What’s the alternative? (when a suitable role might still be a redundancy)

27th November 2023

Employment Associate, Claire Treacy discusses what employers should keep in mind when addressing redundancy cases.

Our work with clients is showing an increase in redundancy activity.  The driver tends to more commonly be a push to focus, streamline or pivot rather than dire financial performance but the fundamental processes and options available to an employer remain the same.  The recent case of Mid and South Essex NHS Foundation Trust v Stevenson & Others emphasises the questions to be considered at the part of the process when you may be offering (and the employee is considering the offer of) “suitable alternative employment”.

In this case the claimants were each employed as Head of Human Resources. Their roles became redundant because of a restructure. The claimants were offered alternative employment in the role of Senior HR Lead.  Both claimants refused the offers and they were dismissed as redundant.  The respondent refused to pay redundancy payments to the claimants, contending that they had unreasonably refused offers of suitable employment. The claimants claimed unfair dismissal, breach of contract and redundancy payments.

The important question is whether the claimants “unreasonably” refused an offer of employment that was suitable in relation to them. The answer to the question of whether the alternative employment was suitable in relation to the claimants can be relevant to the question of whether it was refused unreasonably, because the “more suitable the offer, the easier it may be for the employer to show that the employee’s refusal of the offer was unreasonable”.  In this case it was decided by the Judge that the claimants’ perceptions of the differences in the offer (they said there was a loss of autonomy or status) was “objectively groundless”.  In other words, the judge decided that the jobs offered were suitable alternatives to the jobs they were being made redundant from and the reasons for refusing the jobs were baseless.  Nevertheless, the claimants were not being unreasonable in refusing to accept the jobs.  It was the personal perceptions of the individuals that counted.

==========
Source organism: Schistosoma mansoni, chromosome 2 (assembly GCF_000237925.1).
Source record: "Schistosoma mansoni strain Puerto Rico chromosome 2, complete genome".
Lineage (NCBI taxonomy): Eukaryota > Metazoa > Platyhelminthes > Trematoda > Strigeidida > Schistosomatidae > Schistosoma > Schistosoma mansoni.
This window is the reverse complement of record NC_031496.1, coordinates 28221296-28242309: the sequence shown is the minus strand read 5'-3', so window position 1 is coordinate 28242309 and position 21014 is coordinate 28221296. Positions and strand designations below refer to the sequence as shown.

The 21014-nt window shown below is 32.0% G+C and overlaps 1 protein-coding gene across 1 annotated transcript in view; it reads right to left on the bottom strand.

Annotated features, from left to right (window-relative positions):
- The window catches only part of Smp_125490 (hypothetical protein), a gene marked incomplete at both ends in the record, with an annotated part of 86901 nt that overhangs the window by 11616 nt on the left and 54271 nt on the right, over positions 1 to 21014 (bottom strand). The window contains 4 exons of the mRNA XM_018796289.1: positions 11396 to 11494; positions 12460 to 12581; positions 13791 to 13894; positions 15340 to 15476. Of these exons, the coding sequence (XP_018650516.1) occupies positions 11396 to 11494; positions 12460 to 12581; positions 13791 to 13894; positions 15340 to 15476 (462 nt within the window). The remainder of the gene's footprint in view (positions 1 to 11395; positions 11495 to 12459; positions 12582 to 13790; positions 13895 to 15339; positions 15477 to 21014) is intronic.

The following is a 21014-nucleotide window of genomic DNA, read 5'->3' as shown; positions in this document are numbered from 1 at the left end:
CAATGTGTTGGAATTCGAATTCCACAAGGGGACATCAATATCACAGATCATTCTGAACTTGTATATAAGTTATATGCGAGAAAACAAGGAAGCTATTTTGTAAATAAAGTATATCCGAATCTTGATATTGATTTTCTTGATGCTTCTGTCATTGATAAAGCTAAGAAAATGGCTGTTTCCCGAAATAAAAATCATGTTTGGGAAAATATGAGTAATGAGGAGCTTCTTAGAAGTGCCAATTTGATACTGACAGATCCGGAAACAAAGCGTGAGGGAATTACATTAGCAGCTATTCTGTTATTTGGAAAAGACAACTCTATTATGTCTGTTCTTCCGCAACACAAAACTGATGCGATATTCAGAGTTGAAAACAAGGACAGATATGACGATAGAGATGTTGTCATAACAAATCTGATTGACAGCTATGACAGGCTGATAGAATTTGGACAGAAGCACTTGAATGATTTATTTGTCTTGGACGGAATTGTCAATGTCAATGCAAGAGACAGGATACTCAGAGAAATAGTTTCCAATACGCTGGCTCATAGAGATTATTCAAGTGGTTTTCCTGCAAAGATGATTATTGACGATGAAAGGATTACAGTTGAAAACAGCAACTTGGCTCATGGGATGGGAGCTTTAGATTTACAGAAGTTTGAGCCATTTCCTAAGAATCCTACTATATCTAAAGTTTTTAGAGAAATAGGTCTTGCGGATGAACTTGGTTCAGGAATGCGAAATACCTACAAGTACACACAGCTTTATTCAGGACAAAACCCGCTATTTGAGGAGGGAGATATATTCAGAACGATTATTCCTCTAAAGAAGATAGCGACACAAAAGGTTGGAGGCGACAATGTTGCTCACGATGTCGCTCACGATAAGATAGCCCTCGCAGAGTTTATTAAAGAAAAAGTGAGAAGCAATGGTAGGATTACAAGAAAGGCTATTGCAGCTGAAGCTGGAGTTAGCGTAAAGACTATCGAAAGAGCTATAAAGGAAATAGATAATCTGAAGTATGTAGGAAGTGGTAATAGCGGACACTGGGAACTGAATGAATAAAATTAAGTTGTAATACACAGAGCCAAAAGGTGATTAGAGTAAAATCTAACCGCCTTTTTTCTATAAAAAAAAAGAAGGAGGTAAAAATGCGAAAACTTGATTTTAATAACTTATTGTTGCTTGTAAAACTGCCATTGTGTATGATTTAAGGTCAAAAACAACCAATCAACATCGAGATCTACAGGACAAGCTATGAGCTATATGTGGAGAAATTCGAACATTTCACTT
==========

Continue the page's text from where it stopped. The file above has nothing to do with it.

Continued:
The lesson from this case is that employers should keep in mind that they may need to actively dispel or correct any inaccurate perceptions about an alternative role by giving clear and detailed information about the offer and engaging with employees about their possible objections.

If you would like more information on how to deal with redundancies, visit our website page here or contact Associate, Claire Treacy.

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